Perhaps more interesting, it’s shown efficacy in doing so without compromising antibiotic effectiveness. A year-long trial2 published in 2012 involving 252 postmenopausal women with recurrent UTIs compared the probiotic combo with antibiotics for their respective abilities to prevent such infections, while also investigating the former’s effect on antibiotic resistance. The results revealed no statistically significant difference between the probiotic and antibiotic groups in terms of UTI occurrences, but “what was really interesting,” Brown says, was the finding that every subject in the antibiotic group exhibited resistance “not just to the antibiotic they were taking during the study, but to a host of others,” he says. Such wasn’t the case for women taking the probiotics. “So the real conclusion,” Brown believes, “should be that probiotics are the net preferred choice as a first line of treatment” for recurrent UTIs.
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Brown also finds it “fascinating to note” that a year prior to publication of the aforementioned study, the same researchers published findings of an investigation3 into the effects of antibiotics versus cranberry capsules on UTI prevention. Though cranberry enjoys wide renown as a natural nutritional UTI intervention, the group’s results showed a higher number of UTI recurrences among the cranberry group than in those treated with antibiotics.
The researchers did, however, disclose some study weaknesses-one of them being that, at the time the study was conducted, “there was no consensus about the most appropriate method to measure type A [proanthocyanidins in cranberries],” and thus the researchers used “a high-performance liquid chromatography method.”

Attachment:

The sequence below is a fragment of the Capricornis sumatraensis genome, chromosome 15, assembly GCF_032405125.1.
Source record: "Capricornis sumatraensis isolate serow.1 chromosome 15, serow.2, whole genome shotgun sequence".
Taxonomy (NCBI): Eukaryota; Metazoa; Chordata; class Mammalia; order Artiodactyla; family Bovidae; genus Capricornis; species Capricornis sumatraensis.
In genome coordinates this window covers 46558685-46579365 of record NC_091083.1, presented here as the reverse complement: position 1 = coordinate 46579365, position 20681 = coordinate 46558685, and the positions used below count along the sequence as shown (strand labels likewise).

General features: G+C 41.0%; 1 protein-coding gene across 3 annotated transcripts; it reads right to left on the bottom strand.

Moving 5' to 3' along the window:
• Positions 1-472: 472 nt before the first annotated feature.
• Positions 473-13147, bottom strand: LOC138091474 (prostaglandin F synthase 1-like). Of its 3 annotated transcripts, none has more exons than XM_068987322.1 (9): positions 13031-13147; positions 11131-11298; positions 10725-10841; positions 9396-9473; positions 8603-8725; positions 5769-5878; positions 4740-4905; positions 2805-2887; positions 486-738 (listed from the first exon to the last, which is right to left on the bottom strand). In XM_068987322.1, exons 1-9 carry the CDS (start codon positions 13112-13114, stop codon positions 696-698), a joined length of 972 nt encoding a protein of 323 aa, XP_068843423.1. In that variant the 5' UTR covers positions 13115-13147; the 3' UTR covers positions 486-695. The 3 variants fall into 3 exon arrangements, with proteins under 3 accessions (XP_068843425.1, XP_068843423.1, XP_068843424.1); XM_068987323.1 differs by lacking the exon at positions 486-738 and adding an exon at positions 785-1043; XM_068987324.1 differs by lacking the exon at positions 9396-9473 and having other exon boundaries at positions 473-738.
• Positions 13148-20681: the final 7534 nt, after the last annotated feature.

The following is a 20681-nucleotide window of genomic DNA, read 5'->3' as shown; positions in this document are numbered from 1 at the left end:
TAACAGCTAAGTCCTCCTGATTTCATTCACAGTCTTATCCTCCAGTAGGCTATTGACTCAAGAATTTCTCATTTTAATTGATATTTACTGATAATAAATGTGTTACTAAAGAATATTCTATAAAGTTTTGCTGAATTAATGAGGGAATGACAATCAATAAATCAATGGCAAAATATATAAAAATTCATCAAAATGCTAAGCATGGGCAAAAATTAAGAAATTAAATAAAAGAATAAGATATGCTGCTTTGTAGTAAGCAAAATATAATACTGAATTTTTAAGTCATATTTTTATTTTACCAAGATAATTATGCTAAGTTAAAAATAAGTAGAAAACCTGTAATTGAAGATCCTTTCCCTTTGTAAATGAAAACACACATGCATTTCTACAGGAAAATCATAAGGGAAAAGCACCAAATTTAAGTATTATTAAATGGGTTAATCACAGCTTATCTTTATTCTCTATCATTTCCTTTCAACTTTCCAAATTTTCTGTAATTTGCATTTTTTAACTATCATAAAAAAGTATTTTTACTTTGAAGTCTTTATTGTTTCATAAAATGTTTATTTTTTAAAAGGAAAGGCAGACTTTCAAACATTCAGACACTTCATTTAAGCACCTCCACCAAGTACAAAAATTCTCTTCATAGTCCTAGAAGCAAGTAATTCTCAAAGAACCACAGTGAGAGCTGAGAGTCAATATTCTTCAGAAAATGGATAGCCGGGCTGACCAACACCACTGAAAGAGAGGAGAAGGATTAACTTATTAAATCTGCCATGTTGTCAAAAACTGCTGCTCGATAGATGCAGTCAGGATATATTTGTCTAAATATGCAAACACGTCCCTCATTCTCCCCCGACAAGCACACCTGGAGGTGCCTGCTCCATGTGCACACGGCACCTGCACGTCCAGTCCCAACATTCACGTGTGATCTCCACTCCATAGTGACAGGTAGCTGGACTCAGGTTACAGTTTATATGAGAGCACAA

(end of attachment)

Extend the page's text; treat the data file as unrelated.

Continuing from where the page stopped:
What difference would an appropriate measurement of the PACs in the study’s cranberry extract have made? At the very least, researchers would know for certain what was in those cranberry capsules to start with. “Cranberry research studies that have been done so far have limitations, as researchers never analyzed the starting cranberry powder to determine biomarkers,” says Fruit d’Or’s Lukawski. “It is essential to determine what is in the starting cranberry powder. Without this fingerprint analysis, you cannot have repeatable studies.”
As for the potential of cranberries to guard against UTIs, Lukawski maintains, “Any time you can find a natural alternative than taking antibiotics is a good thing, as there is so much damage antibiotics do to the microflora environment. Our hypothesis is that cranberry must be taken every day in order to build the immune system and create a healthy microflora in the gut. Taking cranberry every day, you can get rid of the bad bacteria, which sets up a clean environment for probiotics to do their job more effectively.”
Cranberries did not cause any resistance to antibiotics in the aforementioned study-an argument many make as the reason antibiotics should not necessarily be the first-line defense against UTIs. As Amy B. Howell, PhD, from the Marucci Center for Blueberry Cranberry Research at Rutgers University, commented when the study was released, “Unlike antibiotics, cranberry does not kill bacteria. The fruit contains compounds that prevent the pathogenic bacteria from sticking to the bladder wall, which is the initial step in the infection process. Interrupting the adhesion prevents the bacteria from growing and causing a UTI.”
Brown maintains, “I think there’s some really good science on cranberry. But I think that cranberry has a more limited scope. We know that cranberry has the ability to block adhesion of certain types of E. coli.” And though those E. coli types may not be the ones that cause most UTIs, “I do think that there’s a place for cranberry,” he says.